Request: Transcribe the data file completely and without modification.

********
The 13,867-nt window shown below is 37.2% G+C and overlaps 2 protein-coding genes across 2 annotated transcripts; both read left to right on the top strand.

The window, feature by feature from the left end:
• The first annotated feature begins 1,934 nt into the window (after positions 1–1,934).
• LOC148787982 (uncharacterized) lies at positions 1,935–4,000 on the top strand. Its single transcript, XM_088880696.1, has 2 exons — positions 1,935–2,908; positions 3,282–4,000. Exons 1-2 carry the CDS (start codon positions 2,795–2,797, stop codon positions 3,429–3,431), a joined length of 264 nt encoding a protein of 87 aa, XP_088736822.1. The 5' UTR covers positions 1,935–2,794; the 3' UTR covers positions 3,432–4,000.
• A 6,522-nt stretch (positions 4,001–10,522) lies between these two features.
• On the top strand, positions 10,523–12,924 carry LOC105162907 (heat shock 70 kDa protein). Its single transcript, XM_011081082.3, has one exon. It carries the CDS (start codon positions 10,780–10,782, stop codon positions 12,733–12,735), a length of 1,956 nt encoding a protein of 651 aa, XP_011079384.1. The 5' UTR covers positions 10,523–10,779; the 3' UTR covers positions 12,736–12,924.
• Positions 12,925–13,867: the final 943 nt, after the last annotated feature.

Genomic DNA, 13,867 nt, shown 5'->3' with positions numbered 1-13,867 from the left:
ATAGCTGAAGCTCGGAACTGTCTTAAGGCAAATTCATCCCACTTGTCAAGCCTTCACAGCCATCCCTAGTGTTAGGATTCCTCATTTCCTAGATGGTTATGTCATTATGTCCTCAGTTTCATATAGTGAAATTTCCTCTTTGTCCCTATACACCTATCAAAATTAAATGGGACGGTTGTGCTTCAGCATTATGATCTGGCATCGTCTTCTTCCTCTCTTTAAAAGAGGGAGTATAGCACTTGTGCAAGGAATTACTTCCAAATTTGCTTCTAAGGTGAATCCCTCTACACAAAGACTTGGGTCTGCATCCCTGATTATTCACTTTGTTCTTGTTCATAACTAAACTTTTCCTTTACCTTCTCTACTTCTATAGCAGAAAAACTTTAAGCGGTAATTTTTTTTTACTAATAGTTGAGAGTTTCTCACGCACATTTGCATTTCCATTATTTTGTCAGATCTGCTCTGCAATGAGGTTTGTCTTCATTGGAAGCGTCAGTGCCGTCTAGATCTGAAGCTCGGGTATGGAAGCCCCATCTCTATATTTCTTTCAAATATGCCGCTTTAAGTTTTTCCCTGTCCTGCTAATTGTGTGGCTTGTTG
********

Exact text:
The 13,867-nt window shown below is 37.2% G+C and overlaps 2 protein-coding genes across 2 annotated transcripts; both read left to right on the top strand.

The window, feature by feature from the left end:
• The first annotated feature begins 1,934 nt into the window (after positions 1–1,934).
• LOC148787982 (uncharacterized) lies at positions 1,935–4,000 on the top strand. Its single transcript, XM_088880696.1, has 2 exons — positions 1,935–2,908; positions 3,282–4,000. Exons 1-2 carry the CDS (start codon positions 2,795–2,797, stop codon positions 3,429–3,431), a joined length of 264 nt encoding a protein of 87 aa, XP_088736822.1. The 5' UTR covers positions 1,935–2,794; the 3' UTR covers positions 3,432–4,000.
• A 6,522-nt stretch (positions 4,001–10,522) lies between these two features.
• On the top strand, positions 10,523–12,924 carry LOC105162907 (heat shock 70 kDa protein). Its single transcript, XM_011081082.3, has one exon. It carries the CDS (start codon positions 10,780–10,782, stop codon positions 12,733–12,735), a length of 1,956 nt encoding a protein of 651 aa, XP_011079384.1. The 5' UTR covers positions 10,523–10,779; the 3' UTR covers positions 12,736–12,924.
• Positions 12,925–13,867: the final 943 nt, after the last annotated feature.

Genomic DNA, 13,867 nt, shown 5'->3' with positions numbered 1-13,867 from the left:
ATAGCTGAAGCTCGGAACTGTCTTAAGGCAAATTCATCCCACTTGTCAAGCCTTCACAGCCATCCCTAGTGTTAGGATTCCTCATTTCCTAGATGGTTATGTCATTATGTCCTCAGTTTCATATAGTGAAATTTCCTCTTTGTCCCTATACACCTATCAAAATTAAATGGGACGGTTGTGCTTCAGCATTATGATCTGGCATCGTCTTCTTCCTCTCTTTAAAAGAGGGAGTATAGCACTTGTGCAAGGAATTACTTCCAAATTTGCTTCTAAGGTGAATCCCTCTACACAAAGACTTGGGTCTGCATCCCTGATTATTCACTTTGTTCTTGTTCATAACTAAACTTTTCCTTTACCTTCTCTACTTCTATAGCAGAAAAACTTTAAGCGGTAATTTTTTTTTACTAATAGTTGAGAGTTTCTCACGCACATTTGCATTTCCATTATTTTGTCAGATCTGCTCTGCAATGAGGTTTGTCTTCATTGGAAGCGTCAGTGCCGTCTAGATCTGAAGCTCGGGTATGGAAGCCCCATCTCTATATTTCTTTCAAATATGCCGCTTTAAGTTTTTCCCTGTCCTGCTAATTGTGTGGCTTGTTG